Friday, February 06, 2004

Krugman's Got Game A characteristically excellent column from Paul Krugman today. He discusses the attempts by the Bush administration to rewrite the history of the Iraq war inlight of recent embarrassments regarding the lack of WMD's. Here's a sample:

Let's start with the case of the missing W.M.D. Do you remember when the C.I.A. was reviled by hawks because its analysts were reluctant to present a sufficiently alarming picture of the Iraqi threat? Your memories are no longer operative. On or about last Saturday, history was revised: see, it's the C.I.A.'s fault that the threat was overstated. Given its warnings, the administration had no choice but to invade.

Georgia Wrap-Up Well, the forces of light and reason have triumphed, at least temporarily, in Georgia. Less than a week after announcing plans to remove the word "evolution" from state science guidelines, the State Superintendant has abandoned that plan. As usual, the Atlanta Journal-Constitution has the full story here.

Actually, it's not all good news. Deleting the word "evolution was not the only change made to the science standards. Other portions, relating to a detailed description of natural selection and the origin of life were deleted as well, and there is no word yet about whether they will also be restored.

On a related topic, here's an amusing cartoon on this subject from Mike Luckovich.

Evolution 101 Have a look at this fine new site from the national Center for Science Education and the University of California Museum of Paleontology. It provides a nice primer on the basic of evolutionary thoery.

Wednesday, February 04, 2004

Voice of Reason In an act of atonement for the miserable, anti-evolution editorial they printed yesterday, the AJC has published a far more sensible op-ed in today's edition. Have a look.

Tuesday, February 03, 2004

Georgia on my Mind The AJC ran this op-ed today supporting the decision of Georgia's Superintendant of schools to remove the word "evolution" from state science standards. It was not written by a scientist, of course, but by someone named Larry Taylor, representing the group "Parents for Truth in Education." That name alone is enough to tell you that this guy cares more about propaganda than he does about science (is the implication that parents who do not belong to this group don't care about truth in education?) In the editorial, Taylor lists several pieces of anti-evolution "evidence" that students need to hear about. It is worth considering each in turn:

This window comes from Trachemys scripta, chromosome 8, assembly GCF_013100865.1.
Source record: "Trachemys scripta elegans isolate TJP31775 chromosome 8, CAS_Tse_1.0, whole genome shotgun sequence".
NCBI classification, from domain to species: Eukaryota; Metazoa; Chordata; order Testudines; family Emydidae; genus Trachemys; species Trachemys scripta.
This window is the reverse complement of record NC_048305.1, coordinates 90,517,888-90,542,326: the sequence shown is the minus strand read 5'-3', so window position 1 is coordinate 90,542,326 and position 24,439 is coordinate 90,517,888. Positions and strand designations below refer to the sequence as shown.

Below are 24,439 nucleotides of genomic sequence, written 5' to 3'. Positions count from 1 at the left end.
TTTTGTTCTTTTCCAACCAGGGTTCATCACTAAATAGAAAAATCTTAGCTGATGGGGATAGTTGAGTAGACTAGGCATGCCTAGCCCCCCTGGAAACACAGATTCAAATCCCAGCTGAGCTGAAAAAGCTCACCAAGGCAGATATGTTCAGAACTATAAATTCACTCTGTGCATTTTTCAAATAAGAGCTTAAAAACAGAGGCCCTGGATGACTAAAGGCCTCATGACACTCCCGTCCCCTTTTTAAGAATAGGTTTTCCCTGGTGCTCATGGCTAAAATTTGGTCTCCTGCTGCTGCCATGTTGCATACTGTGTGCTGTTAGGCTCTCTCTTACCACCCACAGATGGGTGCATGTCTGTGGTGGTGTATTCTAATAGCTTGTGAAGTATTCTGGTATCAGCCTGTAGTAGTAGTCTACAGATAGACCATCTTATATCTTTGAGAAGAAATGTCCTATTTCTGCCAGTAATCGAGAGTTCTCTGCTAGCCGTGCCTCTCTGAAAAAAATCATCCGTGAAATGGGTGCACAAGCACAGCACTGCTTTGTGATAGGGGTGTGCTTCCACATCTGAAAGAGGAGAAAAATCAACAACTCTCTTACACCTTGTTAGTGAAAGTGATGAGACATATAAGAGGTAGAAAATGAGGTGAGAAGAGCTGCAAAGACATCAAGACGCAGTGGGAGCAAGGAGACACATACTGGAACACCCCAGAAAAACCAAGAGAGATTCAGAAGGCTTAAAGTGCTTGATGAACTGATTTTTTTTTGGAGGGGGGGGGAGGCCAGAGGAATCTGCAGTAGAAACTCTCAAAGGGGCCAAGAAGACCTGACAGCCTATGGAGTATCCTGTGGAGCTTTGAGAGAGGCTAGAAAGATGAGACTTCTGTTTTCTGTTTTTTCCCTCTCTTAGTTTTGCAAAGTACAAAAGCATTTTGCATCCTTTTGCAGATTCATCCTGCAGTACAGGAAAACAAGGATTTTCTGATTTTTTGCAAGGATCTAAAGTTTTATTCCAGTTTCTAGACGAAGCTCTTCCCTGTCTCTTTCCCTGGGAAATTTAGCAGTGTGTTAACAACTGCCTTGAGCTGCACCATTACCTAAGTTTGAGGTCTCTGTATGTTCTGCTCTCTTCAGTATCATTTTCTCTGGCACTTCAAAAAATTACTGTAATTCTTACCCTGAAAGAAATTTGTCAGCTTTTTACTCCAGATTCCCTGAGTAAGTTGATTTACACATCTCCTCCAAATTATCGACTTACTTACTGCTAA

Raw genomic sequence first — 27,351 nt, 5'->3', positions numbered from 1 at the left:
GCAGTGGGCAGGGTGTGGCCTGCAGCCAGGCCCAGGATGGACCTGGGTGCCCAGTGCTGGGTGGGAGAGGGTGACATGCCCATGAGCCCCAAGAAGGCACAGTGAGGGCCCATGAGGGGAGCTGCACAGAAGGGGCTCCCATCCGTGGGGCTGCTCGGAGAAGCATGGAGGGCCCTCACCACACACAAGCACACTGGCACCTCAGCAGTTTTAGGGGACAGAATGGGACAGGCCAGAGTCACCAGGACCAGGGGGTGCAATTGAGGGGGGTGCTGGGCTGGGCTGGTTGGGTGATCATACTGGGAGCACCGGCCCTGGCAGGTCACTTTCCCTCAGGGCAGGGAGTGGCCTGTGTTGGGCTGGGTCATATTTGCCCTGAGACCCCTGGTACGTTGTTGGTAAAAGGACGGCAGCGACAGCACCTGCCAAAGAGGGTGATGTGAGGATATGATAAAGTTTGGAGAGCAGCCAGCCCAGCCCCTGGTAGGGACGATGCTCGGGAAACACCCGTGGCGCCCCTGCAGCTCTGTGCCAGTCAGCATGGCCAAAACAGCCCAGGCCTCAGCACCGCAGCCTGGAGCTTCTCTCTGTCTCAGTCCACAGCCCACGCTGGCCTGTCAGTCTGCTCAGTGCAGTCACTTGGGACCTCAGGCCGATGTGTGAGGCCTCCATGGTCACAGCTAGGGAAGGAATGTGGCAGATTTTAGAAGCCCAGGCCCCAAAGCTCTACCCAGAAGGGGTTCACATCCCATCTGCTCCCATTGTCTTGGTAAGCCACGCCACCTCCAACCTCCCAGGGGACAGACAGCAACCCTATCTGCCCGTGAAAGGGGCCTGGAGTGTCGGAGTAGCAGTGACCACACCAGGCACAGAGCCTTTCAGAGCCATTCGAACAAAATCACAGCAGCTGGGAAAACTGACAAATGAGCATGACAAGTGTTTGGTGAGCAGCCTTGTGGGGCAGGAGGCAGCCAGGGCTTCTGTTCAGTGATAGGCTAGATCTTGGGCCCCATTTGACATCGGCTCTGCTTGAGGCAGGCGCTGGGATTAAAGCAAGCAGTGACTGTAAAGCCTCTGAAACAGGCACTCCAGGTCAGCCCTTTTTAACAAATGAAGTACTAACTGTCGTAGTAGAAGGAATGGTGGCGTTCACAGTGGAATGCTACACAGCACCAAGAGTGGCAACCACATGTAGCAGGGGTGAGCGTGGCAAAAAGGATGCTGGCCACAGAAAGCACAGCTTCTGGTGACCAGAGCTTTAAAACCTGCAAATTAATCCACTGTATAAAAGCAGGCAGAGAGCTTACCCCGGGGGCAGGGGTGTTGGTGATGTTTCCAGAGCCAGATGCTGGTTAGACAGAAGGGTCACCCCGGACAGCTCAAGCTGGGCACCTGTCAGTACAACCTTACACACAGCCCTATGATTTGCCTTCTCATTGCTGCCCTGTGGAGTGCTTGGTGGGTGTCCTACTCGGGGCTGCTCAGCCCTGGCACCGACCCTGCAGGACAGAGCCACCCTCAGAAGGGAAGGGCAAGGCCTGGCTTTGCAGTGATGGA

Far from settled science, there is a growing debate within the science community about the ability of evolution to fully explain the diversity of life on Earth. More than 300 scientists from major universities nationwide, including dozens from Georgia, have signed a document expressing doubts about the claims of evolution.

That's as compared to about 30,000 scientists who feel differently. I've seen the list Taylor is referring to. Most of the people listed are not engaged in actual biological research, meaning no one expects them to go in to a lab and come out with the solution to a problem. Also, many of the signatories of the list do not object to evolution, they only object to the idea that natural selection is the primary source of complexity in living things.

More to the point, the issue is not whether you can find a handful of people with PhD's to support a particular viewpoint. After all, there's a tenured professor at Harvard who believes in alien abductions. The fact is that tens of thousands of papers are published on evolution every year in hundreds of journals. There is no rival theory that has earned any legitimacy at all in scientific circles, least of all intelligent-design.